Well, Gencon has come and gone, and it looks like the Legacy anthology sold really well. Also received word on a project I worked on is going ahead, but I'll talk about it later when its closer to being published. I've talked to a couple of people in the know who were at Gencon about the future of Battletech fiction, and while nothing has been set in stone, there are plans to make fiction an important part of the line. There's too much that hasn't been decided yet to say anything more than that. But there will be new fiction in some form.
Since I haven't been around this blog as much as I should have, I left a question or two hanging, like this one from David B. who posted it in the comments section back in May:
Hi Craig. We're approaching 4 months since your last post. I was wondering if you could provide us with your perspective on how the game influences Battletech fiction, if at all.Sorry I didn't get answer this sooner, David. The answer is that both fiction influences the game and vice versa. They are interconnected so closely, they feed off each other. The novels and stories are referenced when writing sourcebooks and other Battletech products, just as authors reference the game's products for the fiction. One acts as background for the other.
Battletech, as I have said before, is unique in that it has a single timeline. There has been well over several million words written about this universe, covering a thousands years. It hasn't been the work of one person, but dozen of people over the years, each one building on what other did before them. Yes, there are a few fuzzy areas (The subject of "FASA economics," still make a few people twitch), but generally, the universe holds together by it's own set of rules, something that the reader accepts as a matter of course.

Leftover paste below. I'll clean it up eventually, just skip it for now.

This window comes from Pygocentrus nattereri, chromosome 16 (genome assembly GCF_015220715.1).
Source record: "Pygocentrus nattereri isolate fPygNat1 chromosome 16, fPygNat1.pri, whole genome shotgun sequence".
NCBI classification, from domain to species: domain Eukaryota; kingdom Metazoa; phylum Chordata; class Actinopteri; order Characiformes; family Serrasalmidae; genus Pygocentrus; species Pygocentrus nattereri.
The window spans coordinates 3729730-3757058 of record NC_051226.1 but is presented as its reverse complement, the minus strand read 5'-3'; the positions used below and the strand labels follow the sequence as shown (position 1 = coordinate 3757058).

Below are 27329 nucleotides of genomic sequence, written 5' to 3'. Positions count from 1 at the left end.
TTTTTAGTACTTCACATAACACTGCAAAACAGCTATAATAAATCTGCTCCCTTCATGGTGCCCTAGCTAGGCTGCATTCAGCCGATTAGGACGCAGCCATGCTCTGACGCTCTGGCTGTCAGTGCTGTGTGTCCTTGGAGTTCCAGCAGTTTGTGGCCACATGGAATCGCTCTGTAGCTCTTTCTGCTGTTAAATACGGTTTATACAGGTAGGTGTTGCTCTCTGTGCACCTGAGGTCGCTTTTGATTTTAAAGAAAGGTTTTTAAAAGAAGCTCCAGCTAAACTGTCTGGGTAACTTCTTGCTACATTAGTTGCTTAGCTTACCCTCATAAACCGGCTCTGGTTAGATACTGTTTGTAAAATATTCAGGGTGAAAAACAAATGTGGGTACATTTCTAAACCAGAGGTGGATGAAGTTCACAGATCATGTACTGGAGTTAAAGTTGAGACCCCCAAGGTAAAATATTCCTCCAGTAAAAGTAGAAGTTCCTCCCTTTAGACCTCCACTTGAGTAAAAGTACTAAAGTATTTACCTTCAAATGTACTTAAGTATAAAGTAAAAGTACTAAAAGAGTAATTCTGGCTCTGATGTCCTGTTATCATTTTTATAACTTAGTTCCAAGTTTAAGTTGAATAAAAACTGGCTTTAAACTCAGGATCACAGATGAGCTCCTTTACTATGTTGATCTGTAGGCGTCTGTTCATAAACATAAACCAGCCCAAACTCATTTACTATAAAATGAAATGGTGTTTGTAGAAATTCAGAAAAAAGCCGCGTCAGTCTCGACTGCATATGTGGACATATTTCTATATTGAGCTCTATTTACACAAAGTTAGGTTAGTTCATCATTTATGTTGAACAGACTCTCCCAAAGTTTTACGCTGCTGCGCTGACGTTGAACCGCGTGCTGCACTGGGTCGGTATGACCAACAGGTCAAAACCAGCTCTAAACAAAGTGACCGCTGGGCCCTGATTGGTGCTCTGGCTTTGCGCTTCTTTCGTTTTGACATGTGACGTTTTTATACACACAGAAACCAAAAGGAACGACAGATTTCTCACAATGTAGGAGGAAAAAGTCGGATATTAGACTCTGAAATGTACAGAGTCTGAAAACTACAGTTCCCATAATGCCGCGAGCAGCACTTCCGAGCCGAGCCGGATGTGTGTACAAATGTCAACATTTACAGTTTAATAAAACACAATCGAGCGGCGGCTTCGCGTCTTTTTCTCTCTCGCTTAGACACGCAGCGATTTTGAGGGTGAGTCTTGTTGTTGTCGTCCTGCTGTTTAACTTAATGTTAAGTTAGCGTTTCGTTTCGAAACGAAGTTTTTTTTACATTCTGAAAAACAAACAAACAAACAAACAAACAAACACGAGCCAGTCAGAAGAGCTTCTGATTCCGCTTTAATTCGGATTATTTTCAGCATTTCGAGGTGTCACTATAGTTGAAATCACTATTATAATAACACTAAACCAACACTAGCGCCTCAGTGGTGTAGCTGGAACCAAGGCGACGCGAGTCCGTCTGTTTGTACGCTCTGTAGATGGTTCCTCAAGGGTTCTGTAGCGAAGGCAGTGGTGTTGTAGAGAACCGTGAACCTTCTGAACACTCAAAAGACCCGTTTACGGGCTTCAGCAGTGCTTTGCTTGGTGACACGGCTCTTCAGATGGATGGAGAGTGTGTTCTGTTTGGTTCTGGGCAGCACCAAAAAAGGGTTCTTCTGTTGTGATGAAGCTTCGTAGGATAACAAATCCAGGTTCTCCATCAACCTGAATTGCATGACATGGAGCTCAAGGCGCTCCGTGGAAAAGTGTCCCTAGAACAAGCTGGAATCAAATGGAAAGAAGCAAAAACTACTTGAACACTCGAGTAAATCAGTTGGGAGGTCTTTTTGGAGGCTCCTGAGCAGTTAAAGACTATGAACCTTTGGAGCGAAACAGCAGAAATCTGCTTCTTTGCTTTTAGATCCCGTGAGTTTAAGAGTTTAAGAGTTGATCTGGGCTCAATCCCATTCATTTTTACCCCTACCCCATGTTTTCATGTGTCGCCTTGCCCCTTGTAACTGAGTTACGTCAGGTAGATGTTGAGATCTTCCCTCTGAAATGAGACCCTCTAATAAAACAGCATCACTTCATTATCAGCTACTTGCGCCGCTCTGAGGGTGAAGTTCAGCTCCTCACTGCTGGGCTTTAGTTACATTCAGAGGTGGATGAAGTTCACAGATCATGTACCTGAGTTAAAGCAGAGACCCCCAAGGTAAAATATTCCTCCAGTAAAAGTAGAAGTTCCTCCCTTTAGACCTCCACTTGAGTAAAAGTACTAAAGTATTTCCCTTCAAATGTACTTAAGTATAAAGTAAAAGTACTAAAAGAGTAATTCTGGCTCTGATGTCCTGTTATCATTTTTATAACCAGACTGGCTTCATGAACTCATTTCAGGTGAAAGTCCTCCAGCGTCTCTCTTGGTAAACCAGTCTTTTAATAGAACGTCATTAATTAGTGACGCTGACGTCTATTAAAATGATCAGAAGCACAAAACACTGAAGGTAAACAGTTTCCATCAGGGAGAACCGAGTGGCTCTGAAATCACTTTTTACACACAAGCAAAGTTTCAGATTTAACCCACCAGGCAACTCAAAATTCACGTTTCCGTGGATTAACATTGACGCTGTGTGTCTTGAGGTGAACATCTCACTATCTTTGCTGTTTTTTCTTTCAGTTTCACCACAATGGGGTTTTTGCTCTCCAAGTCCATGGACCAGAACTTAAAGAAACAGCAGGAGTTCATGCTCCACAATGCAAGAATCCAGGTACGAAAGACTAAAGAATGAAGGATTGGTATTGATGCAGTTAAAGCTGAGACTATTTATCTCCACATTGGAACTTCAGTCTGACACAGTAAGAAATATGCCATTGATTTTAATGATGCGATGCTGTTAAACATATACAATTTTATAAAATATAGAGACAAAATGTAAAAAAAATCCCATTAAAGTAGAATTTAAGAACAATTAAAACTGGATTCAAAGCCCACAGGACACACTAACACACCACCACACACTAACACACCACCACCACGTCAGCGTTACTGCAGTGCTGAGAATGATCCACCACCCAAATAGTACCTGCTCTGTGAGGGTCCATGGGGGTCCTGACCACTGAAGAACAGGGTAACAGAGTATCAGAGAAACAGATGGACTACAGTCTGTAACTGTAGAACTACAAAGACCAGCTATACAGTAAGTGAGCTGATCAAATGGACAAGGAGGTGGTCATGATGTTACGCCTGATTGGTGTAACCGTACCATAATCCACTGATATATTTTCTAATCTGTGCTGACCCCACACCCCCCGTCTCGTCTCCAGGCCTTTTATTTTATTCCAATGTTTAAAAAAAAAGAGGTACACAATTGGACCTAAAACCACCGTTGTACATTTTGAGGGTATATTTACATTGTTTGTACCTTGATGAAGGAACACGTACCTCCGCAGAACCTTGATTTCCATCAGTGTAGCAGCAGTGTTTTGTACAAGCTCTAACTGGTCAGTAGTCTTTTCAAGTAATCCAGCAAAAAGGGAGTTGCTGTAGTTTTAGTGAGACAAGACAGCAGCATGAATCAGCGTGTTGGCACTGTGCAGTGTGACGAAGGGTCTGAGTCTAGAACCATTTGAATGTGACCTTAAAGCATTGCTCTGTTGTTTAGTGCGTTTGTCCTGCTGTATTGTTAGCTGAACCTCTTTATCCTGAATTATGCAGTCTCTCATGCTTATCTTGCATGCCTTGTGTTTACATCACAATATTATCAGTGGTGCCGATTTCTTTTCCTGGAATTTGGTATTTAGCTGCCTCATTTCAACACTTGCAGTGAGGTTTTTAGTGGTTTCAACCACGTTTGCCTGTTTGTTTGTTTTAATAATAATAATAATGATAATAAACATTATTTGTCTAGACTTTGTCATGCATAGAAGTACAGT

The thing is, the story fiction hold a slightly higher position than the sourcebook fiction. Story fiction is what actually happened, the "reality," of the events. Sourcebook fiction is told from the POV of a scholar, or historian, people were were most likely never there to witness the events first hand. They are using second hand sources, have their own biases, and are often writing years or centuries after the events they write about. When reading about the same event from a story and a sourcebook, story fiction always trumps sourcebook fiction.
But a writer cannot go about changing events in sourcebook fiction through the story fiction. They can put their spin on events, create reasons to explain a mistake on a sourcebook, or fill in blanks in the narrative. But they cannot contradict established major events, or alter established details.
At the same time, the novels, especially the "Spine Novels," lay the basics for where the timeline is going and the people who are involved. They end up in sourcebooks, a part of the fabric of the Battletech universe. The Gray Death Legion, Avanti's Angels, and other units first appeared in novels before they showed up in sourcebooks. Details go from novels to sourcebooks back to novels and back to sourcebooks. An example is the background for my story, The Blood of Man, is in the Total Chaos sourcebook in the European Theater sidebar. I was lucky enough to write that sidebar, so it all fit together.
In my case, I've used the sourcebooks to write between the events, to generate background for my stories and ideas for the story themselves. for example, my Battlecorps story, Kurodenkou, the major battle is from a scenario book, supplying location, the forces, and the circumstances for my story. I had to create the characters and write the battle scene, but otherwise, I used what was given in the scenario.The location and background for The Lance Killer came for a couple of paragraphs in the Fed-Com war sourcebook.
There is so much in place in the way of background and events, that all I have to do is supply the story idea and the characters. The framework is there and as long as I stay within that framework, I can write any story I want. But I must be mindful of where the limits are and not to exceed them.
I hope that answers your question, David.